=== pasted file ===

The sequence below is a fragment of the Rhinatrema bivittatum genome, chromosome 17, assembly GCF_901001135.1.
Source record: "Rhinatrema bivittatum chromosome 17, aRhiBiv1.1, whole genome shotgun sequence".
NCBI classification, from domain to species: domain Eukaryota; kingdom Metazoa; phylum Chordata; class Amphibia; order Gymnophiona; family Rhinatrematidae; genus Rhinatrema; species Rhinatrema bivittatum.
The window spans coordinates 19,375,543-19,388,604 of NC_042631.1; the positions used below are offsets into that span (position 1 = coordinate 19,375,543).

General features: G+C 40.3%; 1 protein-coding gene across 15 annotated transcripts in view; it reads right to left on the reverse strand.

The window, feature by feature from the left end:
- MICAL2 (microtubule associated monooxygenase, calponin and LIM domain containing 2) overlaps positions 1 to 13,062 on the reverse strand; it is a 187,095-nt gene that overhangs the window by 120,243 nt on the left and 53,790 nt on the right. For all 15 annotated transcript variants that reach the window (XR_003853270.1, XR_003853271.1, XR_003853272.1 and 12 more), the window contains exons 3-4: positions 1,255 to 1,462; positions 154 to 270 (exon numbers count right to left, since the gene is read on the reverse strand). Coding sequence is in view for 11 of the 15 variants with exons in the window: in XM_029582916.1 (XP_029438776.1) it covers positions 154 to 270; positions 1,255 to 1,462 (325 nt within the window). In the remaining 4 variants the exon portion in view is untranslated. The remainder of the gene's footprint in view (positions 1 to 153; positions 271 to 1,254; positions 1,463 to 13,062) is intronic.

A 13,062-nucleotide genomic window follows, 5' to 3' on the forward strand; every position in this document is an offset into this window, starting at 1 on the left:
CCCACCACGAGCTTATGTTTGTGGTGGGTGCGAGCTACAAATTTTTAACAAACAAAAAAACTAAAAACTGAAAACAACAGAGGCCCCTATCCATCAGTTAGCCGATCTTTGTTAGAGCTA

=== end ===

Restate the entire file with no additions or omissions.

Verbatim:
The sequence below is a fragment of the Rhinatrema bivittatum genome, chromosome 17, assembly GCF_901001135.1.
Source record: "Rhinatrema bivittatum chromosome 17, aRhiBiv1.1, whole genome shotgun sequence".
NCBI classification, from domain to species: domain Eukaryota; kingdom Metazoa; phylum Chordata; class Amphibia; order Gymnophiona; family Rhinatrematidae; genus Rhinatrema; species Rhinatrema bivittatum.
The window spans coordinates 19,375,543-19,388,604 of NC_042631.1; the positions used below are offsets into that span (position 1 = coordinate 19,375,543).

General features: G+C 40.3%; 1 protein-coding gene across 15 annotated transcripts in view; it reads right to left on the reverse strand.

The window, feature by feature from the left end:
- MICAL2 (microtubule associated monooxygenase, calponin and LIM domain containing 2) overlaps positions 1 to 13,062 on the reverse strand; it is a 187,095-nt gene that overhangs the window by 120,243 nt on the left and 53,790 nt on the right. For all 15 annotated transcript variants that reach the window (XR_003853270.1, XR_003853271.1, XR_003853272.1 and 12 more), the window contains exons 3-4: positions 1,255 to 1,462; positions 154 to 270 (exon numbers count right to left, since the gene is read on the reverse strand). Coding sequence is in view for 11 of the 15 variants with exons in the window: in XM_029582916.1 (XP_029438776.1) it covers positions 154 to 270; positions 1,255 to 1,462 (325 nt within the window). In the remaining 4 variants the exon portion in view is untranslated. The remainder of the gene's footprint in view (positions 1 to 153; positions 271 to 1,254; positions 1,463 to 13,062) is intronic.

A 13,062-nucleotide genomic window follows, 5' to 3' on the forward strand; every position in this document is an offset into this window, starting at 1 on the left:
CCCACCACGAGCTTATGTTTGTGGTGGGTGCGAGCTACAAATTTTTAACAAACAAAAAAACTAAAAACTGAAAACAACAGAGGCCCCTATCCATCAGTTAGCCGATCTTTGTTAGAGCTA